The function of this circuit is as follows:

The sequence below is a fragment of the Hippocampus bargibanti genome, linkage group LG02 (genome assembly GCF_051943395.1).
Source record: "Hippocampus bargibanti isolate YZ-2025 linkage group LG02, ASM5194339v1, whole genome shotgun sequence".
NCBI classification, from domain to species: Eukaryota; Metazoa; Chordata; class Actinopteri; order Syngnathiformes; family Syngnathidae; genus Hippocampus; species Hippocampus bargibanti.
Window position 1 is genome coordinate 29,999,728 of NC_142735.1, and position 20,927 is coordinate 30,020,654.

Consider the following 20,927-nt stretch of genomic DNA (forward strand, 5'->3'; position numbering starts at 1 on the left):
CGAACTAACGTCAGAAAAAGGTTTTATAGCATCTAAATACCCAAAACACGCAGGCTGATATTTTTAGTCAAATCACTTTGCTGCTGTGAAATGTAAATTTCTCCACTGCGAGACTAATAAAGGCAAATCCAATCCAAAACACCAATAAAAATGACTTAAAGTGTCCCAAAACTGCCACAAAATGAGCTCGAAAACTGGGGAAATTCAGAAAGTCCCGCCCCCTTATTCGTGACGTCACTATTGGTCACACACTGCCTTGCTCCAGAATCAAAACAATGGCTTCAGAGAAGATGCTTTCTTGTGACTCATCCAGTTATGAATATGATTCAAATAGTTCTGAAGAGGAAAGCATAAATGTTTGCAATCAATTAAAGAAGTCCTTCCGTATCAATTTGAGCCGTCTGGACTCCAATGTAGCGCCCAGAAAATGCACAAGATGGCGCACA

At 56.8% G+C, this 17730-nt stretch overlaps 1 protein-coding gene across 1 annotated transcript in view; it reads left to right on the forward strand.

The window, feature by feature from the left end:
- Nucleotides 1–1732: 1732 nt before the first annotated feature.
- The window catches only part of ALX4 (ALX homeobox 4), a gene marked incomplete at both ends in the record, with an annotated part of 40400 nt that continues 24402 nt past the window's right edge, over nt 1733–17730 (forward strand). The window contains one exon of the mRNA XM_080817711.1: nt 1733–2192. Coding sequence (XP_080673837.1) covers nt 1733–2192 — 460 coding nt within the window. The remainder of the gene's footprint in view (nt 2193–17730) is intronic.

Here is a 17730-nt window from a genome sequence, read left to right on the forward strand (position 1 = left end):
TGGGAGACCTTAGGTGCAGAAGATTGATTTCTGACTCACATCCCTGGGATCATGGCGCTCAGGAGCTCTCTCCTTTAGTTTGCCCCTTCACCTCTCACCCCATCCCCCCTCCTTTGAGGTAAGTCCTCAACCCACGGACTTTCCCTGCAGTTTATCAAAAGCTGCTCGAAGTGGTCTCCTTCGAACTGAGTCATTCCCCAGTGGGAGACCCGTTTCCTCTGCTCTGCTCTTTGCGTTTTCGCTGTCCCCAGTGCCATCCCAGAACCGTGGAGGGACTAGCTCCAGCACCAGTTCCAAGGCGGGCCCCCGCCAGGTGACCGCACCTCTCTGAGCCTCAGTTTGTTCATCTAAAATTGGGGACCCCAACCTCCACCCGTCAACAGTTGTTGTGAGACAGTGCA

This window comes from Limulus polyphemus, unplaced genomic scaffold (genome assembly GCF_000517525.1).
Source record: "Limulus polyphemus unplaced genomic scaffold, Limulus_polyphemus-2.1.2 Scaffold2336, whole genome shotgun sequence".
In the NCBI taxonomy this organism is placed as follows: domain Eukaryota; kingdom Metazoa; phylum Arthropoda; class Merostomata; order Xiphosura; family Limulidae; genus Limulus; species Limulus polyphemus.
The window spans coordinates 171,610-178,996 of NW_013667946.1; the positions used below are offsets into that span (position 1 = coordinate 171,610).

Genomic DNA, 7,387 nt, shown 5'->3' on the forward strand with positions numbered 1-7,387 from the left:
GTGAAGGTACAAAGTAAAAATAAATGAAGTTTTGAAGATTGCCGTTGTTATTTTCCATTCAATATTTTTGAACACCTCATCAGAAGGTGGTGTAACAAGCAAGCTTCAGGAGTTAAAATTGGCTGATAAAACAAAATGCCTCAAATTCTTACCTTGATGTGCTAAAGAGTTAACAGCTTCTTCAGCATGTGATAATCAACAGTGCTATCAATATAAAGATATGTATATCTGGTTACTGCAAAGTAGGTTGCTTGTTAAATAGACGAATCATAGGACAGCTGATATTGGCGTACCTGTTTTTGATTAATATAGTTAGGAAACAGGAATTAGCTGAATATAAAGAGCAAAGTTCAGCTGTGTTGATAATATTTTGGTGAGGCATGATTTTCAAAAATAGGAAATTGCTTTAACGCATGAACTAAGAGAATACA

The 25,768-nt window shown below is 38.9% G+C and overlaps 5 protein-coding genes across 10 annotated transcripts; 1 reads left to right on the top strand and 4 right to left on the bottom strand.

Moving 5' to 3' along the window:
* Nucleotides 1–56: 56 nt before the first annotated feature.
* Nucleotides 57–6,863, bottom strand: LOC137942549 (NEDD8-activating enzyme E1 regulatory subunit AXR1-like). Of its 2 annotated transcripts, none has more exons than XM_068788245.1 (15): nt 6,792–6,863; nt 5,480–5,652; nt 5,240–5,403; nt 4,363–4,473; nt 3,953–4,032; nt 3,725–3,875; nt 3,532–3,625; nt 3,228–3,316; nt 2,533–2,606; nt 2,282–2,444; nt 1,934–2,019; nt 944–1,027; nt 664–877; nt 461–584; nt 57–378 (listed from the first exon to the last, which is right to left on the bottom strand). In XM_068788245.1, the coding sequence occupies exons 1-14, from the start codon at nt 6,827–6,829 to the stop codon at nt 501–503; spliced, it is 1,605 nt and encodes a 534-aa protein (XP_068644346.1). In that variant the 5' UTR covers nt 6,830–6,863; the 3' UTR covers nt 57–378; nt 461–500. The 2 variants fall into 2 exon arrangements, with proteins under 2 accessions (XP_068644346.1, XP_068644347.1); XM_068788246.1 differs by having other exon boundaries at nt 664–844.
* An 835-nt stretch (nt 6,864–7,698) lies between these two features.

With an initiating impulse on the initiating wire 11 to the delay element 10, the two switches 7b, 7c are closed through the OR-gate 16 and the AND-gate 22. The two partial main windings 1a, 1b together with the auxiliary winding 2 are placed in parallel between the bus-bars 4 and 5. The motor receives full current and accelerates during the time prescribed by the delay element 10. A clutch impulse likewise passes to the switches 7b, 7c through the wire 14, the impulse prolongation element 13, the OR-gate 16 and the AND-gate 22. The partial main windings 1a, 1b are therefore connected in parallel during the clutch impulse. At the end of the clutch impulse the running time of the impulse prolongation element 13 commences and maintains the switches 7b, 7c closed until the end of the period. With each switching of the impulse prolongation element 13, i.e., both at the initial flank of the clutch impulse and upon its decay, one of the monostable flip flops 28, 30 is triggered. The output signals of these flip-flops 28, 30 are combined by the OR-gate 33 and control the AND-gates 22, 24, namely in the sense that the gates 22, 24 are blocked to modulation signals of the switches 7a, 7b, 7c during the period of the monostable flip-flops 28, 30. The switches 7a, 7b, 7c are then opened, or open not later than the expiration of the halfwave of the mains phase present at that time. The monostable flip-flops 28, 30 therefore exhibit periods which are greater than or equal to half a mains cycle. Under no-load, when the clutch impulse has decayed, no modulation passes through the gate 22 to the switches 7b, 7c. Then a modulation signal passes from the inverter 23 through the AND-gate 24 to the switch 7a. The partial main windings 1a, 1b are therefore connected in series. The current flux through the motor is reduced. The losses become smaller. Measurements have revealed an energy economy of approximately 60%.